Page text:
Today, Israel hosted its annual Pride Parade in Tel Aviv—the largest such event in the Middle East. Over the past 50 years, Israel has emerged as a world leader in upholding the rights of the gay, lesbian, bisexual, transgender and queer (LGBTQ) community. Israel’s citizens and government work in concert to ensure the equality and inclusion of members of the LGBTQ community in all aspects of civil society.
Israel’s pride parades enjoy significant support.
Each year, Israel hosts more than 200,000 people from all over the world for “Tel Aviv Pride,” the largest LGBTQ pride parade in the Middle East and Asia.
Tel Aviv Pride held its inaugural parade in 1997. The event has since grown from a gathering of activists to a significant celebration of Israel’s LGBTQ community.
The theme for Tel Aviv Pride 2018 is the “Golden Age,” celebrating LGBTQ seniors and longtime community members. People of diverse sexual orientations and religious affiliations are expected to attend the event, including many politicians from across Israel’s ideological spectrum.
For decades, Israel has pioneered LGBTQ rights.
Since 1963, Israel’s Supreme Court and Knesset (parliament) have secured the protection and equal treatment of the LGBTQ community through court decisions and new legislation. Under civil law, Israeli same-sex couples enjoy the same rights as heterosexual couples. As such, they are recognized as legal units for spousal benefits, including tax breaks, hospital visitation, inheritance rights, housing aid and litigation.
Israel’s national LGBTQ task force—the Aguda—was founded more than 40 years ago to provide legal, political and social services to members of the community.
For nearly two decades, members of the gay and lesbian community have openly served in all branches of the Israel Defense Forces (IDF). Discrimination in recruitment, placement or promotion based on sexual orientation is illegal. As of 2015, the IDF recognizes the full rights of same-sex partners, regardless of marital status, on matters including parental rights, inheritance rights and entitlement to leave.
In 1992, the Knesset legally enshrined workplace protection for members of the gay and lesbian community, amending the Equal Employment Opportunity Act to ban discrimination on the basis of sexual orientation. Today, discrimination in recruitment, placement or promotion based on sexual orientation is illegal—and laws against discrimination are strictly enforced.
In 2013, the first openly transgender woman enlisted in Israel’s military. As of 2014, the Israeli military ensures any enlisted soldier wishing to transition is eligible for army-funded therapy, hormone replacement treatment and gender affirmation surgery.
The Gan Meir Gay Center in Tel Aviv, which opened 10 years ago, is a municipally-funded gathering place and resource center that is the first of its kind in the Middle East. The center hosts an LGBTQ youth movement, provides health and support services, offers cultural, athletic and recreational programs, and supplies other critical resources for the community.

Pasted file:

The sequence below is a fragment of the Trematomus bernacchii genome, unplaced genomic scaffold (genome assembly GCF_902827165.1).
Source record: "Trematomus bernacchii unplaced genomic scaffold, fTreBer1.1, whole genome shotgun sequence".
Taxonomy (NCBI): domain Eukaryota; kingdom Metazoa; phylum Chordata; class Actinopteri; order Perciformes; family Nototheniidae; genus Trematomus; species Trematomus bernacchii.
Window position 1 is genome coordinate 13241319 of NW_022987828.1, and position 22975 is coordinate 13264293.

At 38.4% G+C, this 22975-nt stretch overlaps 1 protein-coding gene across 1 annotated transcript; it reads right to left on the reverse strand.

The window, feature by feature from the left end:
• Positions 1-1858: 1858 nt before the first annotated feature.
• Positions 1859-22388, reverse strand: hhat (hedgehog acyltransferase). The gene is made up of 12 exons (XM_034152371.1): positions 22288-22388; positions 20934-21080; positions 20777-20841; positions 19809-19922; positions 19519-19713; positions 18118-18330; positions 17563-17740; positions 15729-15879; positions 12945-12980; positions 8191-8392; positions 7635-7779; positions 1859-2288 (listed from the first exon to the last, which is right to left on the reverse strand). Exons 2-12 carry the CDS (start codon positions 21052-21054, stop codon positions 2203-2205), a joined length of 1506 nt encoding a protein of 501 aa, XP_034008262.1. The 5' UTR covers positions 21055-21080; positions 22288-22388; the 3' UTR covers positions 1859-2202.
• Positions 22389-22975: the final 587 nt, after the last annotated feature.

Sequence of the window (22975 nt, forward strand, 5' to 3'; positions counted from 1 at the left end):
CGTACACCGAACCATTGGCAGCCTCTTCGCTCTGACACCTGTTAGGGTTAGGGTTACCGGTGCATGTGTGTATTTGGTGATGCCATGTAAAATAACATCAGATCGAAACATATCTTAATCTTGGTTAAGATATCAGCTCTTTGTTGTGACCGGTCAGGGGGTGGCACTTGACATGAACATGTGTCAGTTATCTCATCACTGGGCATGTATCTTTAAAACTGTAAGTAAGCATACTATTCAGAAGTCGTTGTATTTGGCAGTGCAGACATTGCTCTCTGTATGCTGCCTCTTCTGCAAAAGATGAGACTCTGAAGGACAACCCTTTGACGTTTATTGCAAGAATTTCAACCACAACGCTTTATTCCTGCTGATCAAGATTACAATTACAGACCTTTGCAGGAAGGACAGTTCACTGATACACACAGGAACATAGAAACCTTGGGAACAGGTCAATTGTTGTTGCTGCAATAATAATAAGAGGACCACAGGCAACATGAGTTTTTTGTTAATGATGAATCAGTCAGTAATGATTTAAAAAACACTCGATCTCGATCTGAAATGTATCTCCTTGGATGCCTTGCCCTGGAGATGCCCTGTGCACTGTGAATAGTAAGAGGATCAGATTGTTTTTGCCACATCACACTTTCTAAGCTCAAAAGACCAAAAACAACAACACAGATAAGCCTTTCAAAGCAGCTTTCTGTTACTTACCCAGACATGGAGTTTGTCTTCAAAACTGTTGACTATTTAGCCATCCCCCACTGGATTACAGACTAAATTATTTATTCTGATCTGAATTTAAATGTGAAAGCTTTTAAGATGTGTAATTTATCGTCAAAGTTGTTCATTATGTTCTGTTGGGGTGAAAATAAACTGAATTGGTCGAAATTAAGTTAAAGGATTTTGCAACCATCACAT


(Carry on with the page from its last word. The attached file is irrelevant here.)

In 2018, Haifa became the first city in the Middle East to host a Queer History Festival. Inspired by similar events in the U.S. and U.K., the festival used film screenings, guided walking tours, lectures, an academic conference and more to highlight and celebrate Haifa’s queer history with the general public.
Members of Israel’s LGBTQ community are leaders in Israeli government and society.
Israel’s first openly gay elected official, Michal Eden, was elected to the Tel Aviv-Jaffa city council in 1998. Upon entering the Knesset in 2002, Uzi Even, from the left-wing Meretz party, became the first openly gay member of Knesset. Today, officials who identify as LGBTQ serve throughout government.
Support for LGBTQ rights in Israel transcends party politics, from right-of-center Likud to left-wing Meretz. Upon entering the government in late 2015, Amir Ohana of Likud became the first openly gay, right-wing member of Knesset. Another openly gay member of Knesset, Itzik Shmuli, is part of the left-of-center Zionist Union.
In May 2017, Chief Military Advocate General Brig. Gen. Sharon Afek became the first openly gay member of the IDF General Staff, formally coming out in an interview in which he stated that he wanted to be a role model for LGBTQ soldiers.
Most major Israeli political parties have a gay caucus that advocates for LGBTQ issues and gives voice to LGBTQ Israelis. The Knesset also has its own Gay Pride Lobby, an alliance that brings together Knesset members from multiple parties to promote LGBTQ equality.
Israel has a number of openly LGBTQ musicians and celebrities, including the famous 1998 Eurovision winner Dana International. Twenty years ago, Dana was the first transgender performer to enter the prestigious European singing competition.
In May 2016, Talleen Abu Hanna won Miss Trans Israel, the country’s first transgender beauty pageant. A Catholic Israeli-Arab originally from Nazareth, Abu Hanna represented Israel and won second place in the Miss Trans Star International pageant.